One smart cookie
By DAVID BANCROFT
MARTY Hemphill is not your average Year 11 student.
He is a champion rower, accomplished swimmer, Australia Day duathlon winner, Daily Examiner Sports Star and does not do too badly at his educational pursuits.
For his Year 10 exams, Marty topped his year in all subjects except English, where he came second. He admits English is not his strong suit.
He also plays in a rock band that won the Grafton Youth Week Battle of the Bands.
The unassuming Grafton High School student was this week notified he had won a scholarship to the prestigious 2005 Professor Harry Messel International Science School to study with some of the top science students from the United States, England, New Zealand and Asia at Sydney University from July 3-16.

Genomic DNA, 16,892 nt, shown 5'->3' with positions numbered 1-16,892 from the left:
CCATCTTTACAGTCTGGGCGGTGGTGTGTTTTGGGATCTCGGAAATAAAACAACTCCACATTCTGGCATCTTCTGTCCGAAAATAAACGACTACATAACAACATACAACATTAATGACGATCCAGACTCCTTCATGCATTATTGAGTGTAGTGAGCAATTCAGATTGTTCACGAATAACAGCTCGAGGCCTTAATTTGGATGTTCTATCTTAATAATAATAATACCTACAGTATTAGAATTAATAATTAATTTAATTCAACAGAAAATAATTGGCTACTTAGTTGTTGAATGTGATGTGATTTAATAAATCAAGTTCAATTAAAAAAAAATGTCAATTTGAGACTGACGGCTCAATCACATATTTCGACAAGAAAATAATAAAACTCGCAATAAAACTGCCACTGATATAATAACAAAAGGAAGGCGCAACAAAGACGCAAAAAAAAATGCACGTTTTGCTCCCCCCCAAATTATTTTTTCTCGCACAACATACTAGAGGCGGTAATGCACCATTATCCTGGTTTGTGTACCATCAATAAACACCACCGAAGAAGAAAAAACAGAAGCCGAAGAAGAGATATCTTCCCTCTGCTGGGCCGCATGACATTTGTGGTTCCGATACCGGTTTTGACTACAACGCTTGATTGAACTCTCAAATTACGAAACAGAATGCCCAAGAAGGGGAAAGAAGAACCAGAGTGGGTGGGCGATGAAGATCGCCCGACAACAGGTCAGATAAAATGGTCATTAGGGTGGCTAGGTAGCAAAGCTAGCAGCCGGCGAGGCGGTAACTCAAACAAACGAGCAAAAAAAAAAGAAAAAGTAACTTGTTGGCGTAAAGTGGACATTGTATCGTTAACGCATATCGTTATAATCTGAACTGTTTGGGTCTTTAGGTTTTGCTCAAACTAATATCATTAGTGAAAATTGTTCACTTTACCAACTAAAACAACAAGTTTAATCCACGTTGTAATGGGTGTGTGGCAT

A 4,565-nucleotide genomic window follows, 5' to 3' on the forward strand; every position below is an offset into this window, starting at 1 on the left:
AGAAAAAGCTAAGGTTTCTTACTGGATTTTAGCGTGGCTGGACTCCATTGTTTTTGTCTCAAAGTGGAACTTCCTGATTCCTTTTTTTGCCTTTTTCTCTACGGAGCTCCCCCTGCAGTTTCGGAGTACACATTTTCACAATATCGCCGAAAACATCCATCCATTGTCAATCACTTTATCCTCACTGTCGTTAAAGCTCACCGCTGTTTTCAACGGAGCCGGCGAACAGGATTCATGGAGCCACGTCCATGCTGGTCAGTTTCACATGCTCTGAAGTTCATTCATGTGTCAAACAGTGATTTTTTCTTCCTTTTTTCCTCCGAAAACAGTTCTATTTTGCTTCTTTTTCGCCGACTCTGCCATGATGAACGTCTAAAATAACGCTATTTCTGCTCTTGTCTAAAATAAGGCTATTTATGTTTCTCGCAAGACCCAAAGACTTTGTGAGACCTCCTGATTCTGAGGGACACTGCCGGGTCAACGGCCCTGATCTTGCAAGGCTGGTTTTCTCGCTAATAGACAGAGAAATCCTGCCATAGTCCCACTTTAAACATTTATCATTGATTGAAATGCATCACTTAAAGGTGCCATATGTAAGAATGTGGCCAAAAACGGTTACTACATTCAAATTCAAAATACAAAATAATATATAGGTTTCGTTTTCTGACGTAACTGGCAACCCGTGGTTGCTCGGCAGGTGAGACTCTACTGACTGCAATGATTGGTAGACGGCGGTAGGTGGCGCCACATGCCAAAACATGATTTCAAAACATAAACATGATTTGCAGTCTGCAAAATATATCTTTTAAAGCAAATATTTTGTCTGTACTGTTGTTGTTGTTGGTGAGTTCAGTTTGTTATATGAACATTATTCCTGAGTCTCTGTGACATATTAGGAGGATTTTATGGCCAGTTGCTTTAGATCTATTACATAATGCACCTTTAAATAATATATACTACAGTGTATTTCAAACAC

Last year he won selection to a science gifted and talented workshop at the university, but this year his scholarship will cover air fares to and from the event.
"I won't have to catch the train this year," he said.
"I am hoping I will be able to catch up with a few of the people I met last year.
"I have been staying in contact with a few of them."
Marty said he had been nominated for the scholarship by his physics teacher, Ian O'Loughlin, and his selection was based on his School Certificate results and references from Grafton High School principal, Colin Lang.
The teenage student is hoping that his scientific prowess will one day lead to work in the scientific field, perhaps with organisations like the Commonwealth Scientific and Industrial Research Organisation (CSIRO) or BHP.
"I hope to get a physics or chemistry scholarship," he said.
"I would really like to do anything in physics and chemistry that is hands-on.
"I like hands-on discovery."
He will be tutored by some of Australia's leading science tutors and the program includes guest appearances by science and media personality, Dr Karl Kruszelnicki. The theme for the science school is Waves of the Future.